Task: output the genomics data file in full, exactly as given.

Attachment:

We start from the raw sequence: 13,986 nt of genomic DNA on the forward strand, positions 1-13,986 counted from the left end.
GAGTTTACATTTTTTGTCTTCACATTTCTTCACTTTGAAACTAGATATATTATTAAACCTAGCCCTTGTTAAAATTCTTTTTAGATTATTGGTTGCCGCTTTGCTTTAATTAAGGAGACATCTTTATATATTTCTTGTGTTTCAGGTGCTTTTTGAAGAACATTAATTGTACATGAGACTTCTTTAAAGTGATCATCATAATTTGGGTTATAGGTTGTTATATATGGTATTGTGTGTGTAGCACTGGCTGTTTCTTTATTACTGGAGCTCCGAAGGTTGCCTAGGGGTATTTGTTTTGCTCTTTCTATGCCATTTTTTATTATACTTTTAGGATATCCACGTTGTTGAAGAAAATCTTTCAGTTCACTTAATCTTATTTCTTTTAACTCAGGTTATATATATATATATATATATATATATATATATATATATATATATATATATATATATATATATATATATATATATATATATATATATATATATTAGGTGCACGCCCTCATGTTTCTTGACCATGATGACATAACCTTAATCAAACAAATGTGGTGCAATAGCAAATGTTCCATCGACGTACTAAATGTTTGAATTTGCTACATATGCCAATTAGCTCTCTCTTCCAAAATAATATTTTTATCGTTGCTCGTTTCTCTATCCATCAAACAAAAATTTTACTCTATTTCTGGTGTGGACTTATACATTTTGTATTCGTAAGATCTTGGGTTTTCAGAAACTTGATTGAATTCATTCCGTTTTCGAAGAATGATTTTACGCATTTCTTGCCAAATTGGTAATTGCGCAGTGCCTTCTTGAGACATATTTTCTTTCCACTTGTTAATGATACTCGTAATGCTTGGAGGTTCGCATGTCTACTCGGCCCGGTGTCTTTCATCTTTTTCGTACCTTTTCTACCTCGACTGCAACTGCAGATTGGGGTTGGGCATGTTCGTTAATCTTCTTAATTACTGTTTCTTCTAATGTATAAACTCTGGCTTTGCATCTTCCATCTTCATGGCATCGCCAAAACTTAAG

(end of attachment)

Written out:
We start from the raw sequence: 13,986 nt of genomic DNA on the forward strand, positions 1-13,986 counted from the left end.
GAGTTTACATTTTTTGTCTTCACATTTCTTCACTTTGAAACTAGATATATTATTAAACCTAGCCCTTGTTAAAATTCTTTTTAGATTATTGGTTGCCGCTTTGCTTTAATTAAGGAGACATCTTTATATATTTCTTGTGTTTCAGGTGCTTTTTGAAGAACATTAATTGTACATGAGACTTCTTTAAAGTGATCATCATAATTTGGGTTATAGGTTGTTATATATGGTATTGTGTGTGTAGCACTGGCTGTTTCTTTATTACTGGAGCTCCGAAGGTTGCCTAGGGGTATTTGTTTTGCTCTTTCTATGCCATTTTTTATTATACTTTTAGGATATCCACGTTGTTGAAGAAAATCTTTCAGTTCACTTAATCTTATTTCTTTTAACTCAGGTTATATATATATATATATATATATATATATATATATATATATATATATATATATATATATATATATATATATATATATATATATATATATATATTAGGTGCACGCCCTCATGTTTCTTGACCATGATGACATAACCTTAATCAAACAAATGTGGTGCAATAGCAAATGTTCCATCGACGTACTAAATGTTTGAATTTGCTACATATGCCAATTAGCTCTCTCTTCCAAAATAATATTTTTATCGTTGCTCGTTTCTCTATCCATCAAACAAAAATTTTACTCTATTTCTGGTGTGGACTTATACATTTTGTATTCGTAAGATCTTGGGTTTTCAGAAACTTGATTGAATTCATTCCGTTTTCGAAGAATGATTTTACGCATTTCTTGCCAAATTGGTAATTGCGCAGTGCCTTCTTGAGACATATTTTCTTTCCACTTGTTAATGATACTCGTAATGCTTGGAGGTTCGCATGTCTACTCGGCCCGGTGTCTTTCATCTTTTTCGTACCTTTTCTACCTCGACTGCAACTGCAGATTGGGGTTGGGCATGTTCGTTAATCTTCTTAATTACTGTTTCTTCTAATGTATAAACTCTGGCTTTGCATCTTCCATCTTCATGGCATCGCCAAAACTTAAG